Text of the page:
Senate passes national health bill


The Senate has passed the  National Health Bill 2014 into law.

The bill, which was read for the third time and passed, seeks to establish a framework for the regulation, management and development of the nation’s  health system.

The bill is entitled; “A Bill for an Act to Provide a Framework for the Regulation, Development and Management of a National Health System.’’

The bill is also to ‘’Set Standards for Rendering Health Services in the Federation and other Matters Connected There With, 2014”.

The bill which had been before the Senate since 2013 had suffered several setbacks which the sponsor Sen. Ifeanyi Okowa (PDP-Delta) said helped to fine tune it.

Speaking to news men after the bill was passed, Okowa said that the new bill would help Nigeria to achieve the Universal Health Coverage and meet  the Millennium Development Goals (MDGs) target.

He said that if the bill had been passed earlier, there would have been several contentious areas in it, adding that it was better it was  delayed until now.

Okowa said the bill would not only bring remarkable improvement in the health care sector, but it would also regulate the practice in the sector and eliminate quacks while promoting professionalism.

He said that the bill would provide basic health funds needed by Nigeria.

According to him, it will ensure that the Federal Government contributes one per cent of the consolidated revenue fund for the development of Primary Health Care (PHC) in the country.

“We all know that the primary health care is within the purview of the local government councils, the states and the Federal Government actually do give support programmes apart from technical support.

“This bill also seeks to provide one per cent of the consolidated revenue fund for the purpose of the development of the primary health care.

“The bill is also for the purpose of providing health care insurance to certain class of people who are actually deprived.

“The 50 per cent of the one percent fund that is provided for in clause 11 under a Basic Health Care Fund will be utilised by the NHIS for providing health coverage.

“This will cover pregnant women, children who are under five and the elderly and physically challenged persons.”

Okowa said that he was hopeful that the President would use his discretion to increase the fund from the one per cent stipulated in the bill.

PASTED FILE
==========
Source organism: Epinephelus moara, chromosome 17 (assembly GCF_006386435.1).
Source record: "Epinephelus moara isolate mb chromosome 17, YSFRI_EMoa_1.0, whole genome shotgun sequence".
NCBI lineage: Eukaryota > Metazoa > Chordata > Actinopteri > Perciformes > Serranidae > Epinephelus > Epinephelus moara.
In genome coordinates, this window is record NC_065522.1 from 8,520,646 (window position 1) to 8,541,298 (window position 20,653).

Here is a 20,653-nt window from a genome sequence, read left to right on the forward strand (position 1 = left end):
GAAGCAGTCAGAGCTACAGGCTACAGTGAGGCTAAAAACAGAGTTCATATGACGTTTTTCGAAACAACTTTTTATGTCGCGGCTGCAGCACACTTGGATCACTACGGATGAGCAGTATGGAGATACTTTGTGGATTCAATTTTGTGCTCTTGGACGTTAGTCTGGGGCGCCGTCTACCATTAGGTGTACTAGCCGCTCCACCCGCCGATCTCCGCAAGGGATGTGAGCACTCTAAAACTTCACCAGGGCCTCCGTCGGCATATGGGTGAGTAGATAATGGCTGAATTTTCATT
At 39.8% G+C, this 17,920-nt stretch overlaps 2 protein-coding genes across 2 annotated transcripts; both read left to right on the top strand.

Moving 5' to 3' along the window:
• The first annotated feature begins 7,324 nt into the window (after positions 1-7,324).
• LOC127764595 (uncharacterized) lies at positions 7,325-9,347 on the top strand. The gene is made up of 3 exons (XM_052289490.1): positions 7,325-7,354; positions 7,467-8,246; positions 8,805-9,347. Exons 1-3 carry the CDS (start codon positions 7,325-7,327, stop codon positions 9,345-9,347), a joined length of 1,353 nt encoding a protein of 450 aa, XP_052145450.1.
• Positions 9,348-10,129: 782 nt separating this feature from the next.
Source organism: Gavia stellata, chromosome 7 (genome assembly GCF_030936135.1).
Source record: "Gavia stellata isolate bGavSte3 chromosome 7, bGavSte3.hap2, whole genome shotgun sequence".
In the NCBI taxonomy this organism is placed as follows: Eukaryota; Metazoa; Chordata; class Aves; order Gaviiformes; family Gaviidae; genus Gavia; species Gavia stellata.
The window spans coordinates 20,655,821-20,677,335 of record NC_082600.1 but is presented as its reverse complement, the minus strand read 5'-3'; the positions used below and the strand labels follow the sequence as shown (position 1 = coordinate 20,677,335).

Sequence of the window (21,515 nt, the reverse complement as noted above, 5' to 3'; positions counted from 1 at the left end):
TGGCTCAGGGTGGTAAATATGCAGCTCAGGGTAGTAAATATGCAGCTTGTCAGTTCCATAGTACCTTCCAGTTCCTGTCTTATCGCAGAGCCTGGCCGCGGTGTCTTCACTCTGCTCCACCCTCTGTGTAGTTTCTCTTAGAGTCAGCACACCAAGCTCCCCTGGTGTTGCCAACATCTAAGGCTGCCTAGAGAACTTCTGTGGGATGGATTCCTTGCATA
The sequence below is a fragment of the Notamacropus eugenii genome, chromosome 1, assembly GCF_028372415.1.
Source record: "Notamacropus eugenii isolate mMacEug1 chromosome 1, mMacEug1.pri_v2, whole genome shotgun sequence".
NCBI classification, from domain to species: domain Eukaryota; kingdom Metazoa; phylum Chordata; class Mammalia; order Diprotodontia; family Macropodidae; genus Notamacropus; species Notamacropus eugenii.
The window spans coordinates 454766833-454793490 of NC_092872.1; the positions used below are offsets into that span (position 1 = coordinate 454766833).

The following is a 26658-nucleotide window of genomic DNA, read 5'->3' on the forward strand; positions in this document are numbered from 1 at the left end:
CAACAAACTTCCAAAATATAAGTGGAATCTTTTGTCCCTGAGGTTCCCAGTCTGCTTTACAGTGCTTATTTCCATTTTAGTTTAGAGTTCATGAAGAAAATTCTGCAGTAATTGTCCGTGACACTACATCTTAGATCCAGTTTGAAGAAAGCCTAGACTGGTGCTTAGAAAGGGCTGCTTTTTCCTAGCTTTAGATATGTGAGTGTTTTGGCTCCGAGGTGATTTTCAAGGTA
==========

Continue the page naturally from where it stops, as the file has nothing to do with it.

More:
According to him, part of the funds will be used to equip the Primary Health Centres (PHCs) as well as train and re-train nurses and midwives.

“PHC is what we need in this country and we are supposed to have at least one primary health care centre in every ward, but we do not have well trained personnel. We need to train them and we need to have adequate drugs, equipment and facilities”, he said

He said that the bill would allow states to participate in improving primary health centres through a counterpart fund that would enable them to benefit from the consolidated revenue fund.

“Fifty per cent of the fund shall be used for the provision of basic minimum package of health services to citizens in eligible primary or secondary health care facilities through the NHIS.

“Twenty  per cent of the fund shall provide essential vaccines and consumables for eligible primary healthcare facilities.

“Fifteen per cent shall be for the provision and maintenance of facilities, equipment and transport for PHC facilities’’, he said.

According to him, 10 per cent of the fund shall be used for the development of human resources for PHC”.

Speaking on the friction existing among professional bodies in the health sector, the lawmaker said that the National Health Bill was tailored to put an end to the endless crisis.

According to him, it will define responsibilities and limitations of each professional body.

“It will also create opportunity for the Nigerian health practitioners to make inputs into the annual budgets of the health sector’’,he said.

The bill also made provision for five per cent of the consolidated revenue fund to be used for emergency medical treatment to be administered by a committee appointed by the National Council on Health.

The Senator said that sanctions for quack or careless health care workers as well as other malpractices in the sector were provided copiously in several clauses of the bill.

Okowa, who chairs the Senate Committee on Health, expressed confidence that the bill would enjoy speedy assent by the president and hoped that implementation would begin in 2015.

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